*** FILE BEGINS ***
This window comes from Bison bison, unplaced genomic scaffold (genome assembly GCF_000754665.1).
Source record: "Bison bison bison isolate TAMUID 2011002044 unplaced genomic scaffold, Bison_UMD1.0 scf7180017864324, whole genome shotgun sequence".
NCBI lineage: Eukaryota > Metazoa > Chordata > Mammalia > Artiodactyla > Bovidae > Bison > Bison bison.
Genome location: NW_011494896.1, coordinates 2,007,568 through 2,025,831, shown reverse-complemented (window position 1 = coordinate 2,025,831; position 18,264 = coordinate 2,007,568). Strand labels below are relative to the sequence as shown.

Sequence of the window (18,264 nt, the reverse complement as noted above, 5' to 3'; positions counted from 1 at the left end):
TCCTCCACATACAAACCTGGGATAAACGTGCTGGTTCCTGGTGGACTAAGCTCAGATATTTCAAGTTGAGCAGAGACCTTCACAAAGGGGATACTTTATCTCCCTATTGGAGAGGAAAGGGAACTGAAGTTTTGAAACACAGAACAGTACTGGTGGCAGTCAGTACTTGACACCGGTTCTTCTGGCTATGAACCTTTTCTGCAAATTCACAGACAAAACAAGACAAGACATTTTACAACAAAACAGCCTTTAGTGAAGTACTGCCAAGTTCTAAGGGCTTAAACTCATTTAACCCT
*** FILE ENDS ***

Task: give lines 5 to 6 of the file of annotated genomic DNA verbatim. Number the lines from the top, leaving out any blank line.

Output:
Sequence of the window (18,264 nt, the reverse complement as noted above, 5' to 3'; positions counted from 1 at the left end):
TCCTCCACATACAAACCTGGGATAAACGTGCTGGTTCCTGGTGGACTAAGCTCAGATATTTCAAGTTGAGCAGAGACCTTCACAAAGGGGATACTTTATCTCCCTATTGGAGAGGAAAGGGAACTGAAGTTTTGAAACACAGAACAGTACTGGTGGCAGTCAGTACTTGACACCGGTTCTTCTGGCTATGAACCTTTTCTGCAAATTCACAGACAAAACAAGACAAGACATTTTACAACAAAACAGCCTTTAGTGAAGTACTGCCAAGTTCTAAGGGCTTAAACTCATTTAACCCT